Obama and Buffett Rule Make ‘Good Tax Politics, Not Good Tax Policy,’ Expert Says

Obama: 'If you make more than $1 million a year, you should not pay less than 30% in taxes.'

President Barack Obama delivering the State of the Union address on Tuesday night. (Photo: AP) President Barack Obama delivering the State of the Union address on Tuesday night. (Photo: AP)

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A central focus of President Barack Obama’s State of the Union address Tuesday night was economic fairness, and requiring the wealthiest of Americans to pay more in taxes, but tax specialists and wealth managers say hiking taxes for the rich will do nothing to fix the tax code–which they say is a mess.

Obama’s proposal to cut $3.6 trillion from the deficit over the next decade through a measure called the Buffett rule, named for billionaire investor Warren Buffett, which increases taxes on wealthy Americans who earn $1 million or more per taxable year, is merely “good tax politics, not good tax policy,” says Christopher Bergin, president of Tax Analysts.

The fundamental problem with the tax code, Bergin says, is that “our tax system right now picks winners and losers.” The wages that average workers pay and are reported on their W-2s are taxed “differently” than the money Buffett and Mitt Romney, the current GOP presidential candidate, make, which is “not by working but by moving money around.” The way the law is written, Buffett and Romney “get a better tax rate than the rest of us.”

As Obama said during his speech on Tuesday, “Tax reform should follow the Buffett rule. If you make more than $1 million a year, you should not pay less than 30% in taxes.… Washington should stop subsidizing millionaires. In fact, if you’re earning a million dollars a year, you shouldn’t get special tax subsidies or deductions.” On the other hand, he said, “if you make under $250,000 a year, like 98% of American families, your taxes shouldn’t go up. You’re the ones struggling with rising costs and stagnant wages. You’re the ones who need relief.”

But “sticking it to the rich” will not fix the income tax code, “which is extremely problematic,” Bergin says. The tax system as it stands now “benefits the rich, and the poor–however you want to categorize them–lower income people do not pay federal income taxes. Some of them get refundable earned income tax credits for some of the payroll taxes they pay.” But it is the middle income folks–those generally earning $100,000 to $500,000 per year, Bergin says, that “really get hit; and are paying more of an effective [tax] rate than Romney.”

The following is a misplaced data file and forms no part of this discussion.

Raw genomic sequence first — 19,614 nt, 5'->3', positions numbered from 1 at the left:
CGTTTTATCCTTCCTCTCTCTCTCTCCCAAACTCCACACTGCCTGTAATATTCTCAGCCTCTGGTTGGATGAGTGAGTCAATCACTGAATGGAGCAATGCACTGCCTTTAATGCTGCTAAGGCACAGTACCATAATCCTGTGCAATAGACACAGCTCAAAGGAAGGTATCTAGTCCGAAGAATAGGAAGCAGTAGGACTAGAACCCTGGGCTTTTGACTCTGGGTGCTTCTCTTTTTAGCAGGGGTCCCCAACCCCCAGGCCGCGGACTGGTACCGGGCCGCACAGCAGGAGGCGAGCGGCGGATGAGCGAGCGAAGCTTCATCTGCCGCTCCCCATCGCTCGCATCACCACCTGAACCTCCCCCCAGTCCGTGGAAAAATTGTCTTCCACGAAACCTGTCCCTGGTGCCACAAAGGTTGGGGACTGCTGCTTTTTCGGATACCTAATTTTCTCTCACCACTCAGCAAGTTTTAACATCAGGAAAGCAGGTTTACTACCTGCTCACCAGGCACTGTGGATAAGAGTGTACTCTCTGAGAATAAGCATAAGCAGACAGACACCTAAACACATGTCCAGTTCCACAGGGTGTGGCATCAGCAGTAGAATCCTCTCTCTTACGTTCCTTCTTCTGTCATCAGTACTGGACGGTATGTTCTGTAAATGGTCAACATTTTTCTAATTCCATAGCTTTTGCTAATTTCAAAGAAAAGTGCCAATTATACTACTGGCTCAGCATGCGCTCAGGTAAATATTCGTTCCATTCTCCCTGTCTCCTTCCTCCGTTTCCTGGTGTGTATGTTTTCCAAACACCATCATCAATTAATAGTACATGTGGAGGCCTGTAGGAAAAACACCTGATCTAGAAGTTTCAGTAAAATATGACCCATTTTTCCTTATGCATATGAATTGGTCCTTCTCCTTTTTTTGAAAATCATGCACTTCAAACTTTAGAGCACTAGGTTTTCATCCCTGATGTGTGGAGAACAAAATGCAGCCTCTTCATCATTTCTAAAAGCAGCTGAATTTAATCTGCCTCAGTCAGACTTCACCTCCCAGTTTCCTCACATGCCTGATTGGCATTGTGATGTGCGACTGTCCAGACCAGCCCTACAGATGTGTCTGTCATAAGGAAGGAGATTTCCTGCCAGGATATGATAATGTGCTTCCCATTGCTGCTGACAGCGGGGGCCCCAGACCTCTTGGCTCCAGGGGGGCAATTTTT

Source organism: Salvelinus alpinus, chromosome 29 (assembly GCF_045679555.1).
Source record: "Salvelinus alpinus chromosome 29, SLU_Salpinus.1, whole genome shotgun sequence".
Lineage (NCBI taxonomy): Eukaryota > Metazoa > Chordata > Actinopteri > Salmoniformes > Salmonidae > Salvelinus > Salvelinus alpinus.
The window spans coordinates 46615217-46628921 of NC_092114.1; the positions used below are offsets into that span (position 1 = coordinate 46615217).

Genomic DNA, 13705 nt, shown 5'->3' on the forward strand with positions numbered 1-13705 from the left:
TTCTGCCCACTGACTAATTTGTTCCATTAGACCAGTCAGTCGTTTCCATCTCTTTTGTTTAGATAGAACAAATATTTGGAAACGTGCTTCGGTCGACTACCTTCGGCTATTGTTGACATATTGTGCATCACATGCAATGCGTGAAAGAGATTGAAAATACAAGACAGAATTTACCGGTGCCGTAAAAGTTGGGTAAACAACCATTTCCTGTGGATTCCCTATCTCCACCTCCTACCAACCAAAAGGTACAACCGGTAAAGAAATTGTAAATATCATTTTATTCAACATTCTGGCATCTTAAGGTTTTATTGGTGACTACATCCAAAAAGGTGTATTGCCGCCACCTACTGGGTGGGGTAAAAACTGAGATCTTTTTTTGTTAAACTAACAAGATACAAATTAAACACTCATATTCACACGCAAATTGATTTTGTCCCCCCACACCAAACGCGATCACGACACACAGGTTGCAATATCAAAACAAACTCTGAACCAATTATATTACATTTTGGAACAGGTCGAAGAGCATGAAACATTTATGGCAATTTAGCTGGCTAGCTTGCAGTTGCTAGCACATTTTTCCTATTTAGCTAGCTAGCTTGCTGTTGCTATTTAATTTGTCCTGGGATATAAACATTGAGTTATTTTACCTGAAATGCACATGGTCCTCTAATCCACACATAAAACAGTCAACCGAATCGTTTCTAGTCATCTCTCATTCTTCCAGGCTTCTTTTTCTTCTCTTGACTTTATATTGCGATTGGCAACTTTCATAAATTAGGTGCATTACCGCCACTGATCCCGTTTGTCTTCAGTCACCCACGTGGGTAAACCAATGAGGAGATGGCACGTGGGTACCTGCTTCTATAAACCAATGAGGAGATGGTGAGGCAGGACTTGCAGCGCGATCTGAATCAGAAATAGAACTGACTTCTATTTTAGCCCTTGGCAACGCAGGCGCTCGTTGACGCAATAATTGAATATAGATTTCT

Obama also said he wants to let the Bush tax cuts expire. “When it comes to the deficit, we’ve already agreed to more than $2 trillion in cuts and savings. But we need to do more, and that means making choices,” Obama said. “Right now, we’re poised to spend nearly $1 trillion more on what was supposed to be a temporary tax break for the wealthiest 2% of Americans. Right now, because of loopholes and shelters in the tax code, a quarter of all millionaires pay lower tax rates than millions of middle-class households. Right now, Warren Buffett pays a lower tax rate than his secretary.”

Asked Obama: “Do we want to keep these tax cuts for the wealthiest Americans? Or do we want to keep our investments in everything else–like education and medical research; a strong military and care for our veterans? Because if we’re serious about paying down our debt, we can’t do both.”

Obama went on to say that America needs “to change our tax code so that people like me, and an awful lot of members of Congress, pay our fair share of taxes.”

But Bergin doubts Congress will make any headway in reforming the tax code this year. Sen. Max Baucus, D-Mont., chairman of the Senate Finance Committee, and “his colleagues have to deal with things that are timed to blow up this year or have already blown up last year; there is no opportunity for tax reform this year.”

Lawmakers must grapple this year with the Alternative Minimum Tax, as the patch instituted last year has expired, as well as the estate tax. Bergin says he’s been hearing from wealth managers “who don’t know how to advise their clients” because the estate tax rules revert back to 2001 rates at the end of 2012.

Then there’s the payroll tax cut, which was extended for two-months before Congress’ holiday recess and that expires on Feb. 29. The Temporary Payroll Tax Cut Continuation Act of 2011 extends the two-percentage-point payroll tax cut for employees, continuing the reduction of the Social Security tax withholding rate from 6.2% to 4.2%.

Obama urged Congress during his speech to pass the payroll tax cut “without delay.” He said Congress’ “most immediate priority is stopping a tax hike on 160 million working Americans while the recovery is still fragile.”

Bergin says there’s a danger for Social Security if Congress continues to “extend” the payroll tax cut as opposed to a long-term solution. “If [Congress] keeps extending this payroll tax cut there’s a threat to Social Security that no one is talking about, of it not becoming a separate system but just another budget item” for Congress.

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